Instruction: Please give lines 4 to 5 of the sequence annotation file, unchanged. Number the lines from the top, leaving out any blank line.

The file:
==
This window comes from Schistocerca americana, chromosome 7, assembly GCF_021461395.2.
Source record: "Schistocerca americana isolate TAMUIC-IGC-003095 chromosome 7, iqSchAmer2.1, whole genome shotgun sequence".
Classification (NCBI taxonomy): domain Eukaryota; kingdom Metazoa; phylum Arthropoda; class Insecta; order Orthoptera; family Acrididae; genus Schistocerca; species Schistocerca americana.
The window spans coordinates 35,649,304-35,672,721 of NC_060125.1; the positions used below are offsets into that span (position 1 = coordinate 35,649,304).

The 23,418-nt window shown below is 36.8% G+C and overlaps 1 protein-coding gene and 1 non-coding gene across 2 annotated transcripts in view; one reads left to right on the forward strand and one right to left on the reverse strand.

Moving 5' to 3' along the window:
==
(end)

The window spans coordinates 35,649,304-35,672,721 of NC_060125.1; the positions used below are offsets into that span (position 1 = coordinate 35,649,304).

The 23,418-nt window shown below is 36.8% G+C and overlaps 1 protein-coding gene and 1 non-coding gene across 2 annotated transcripts in view; one reads left to right on the forward strand and one right to left on the reverse strand.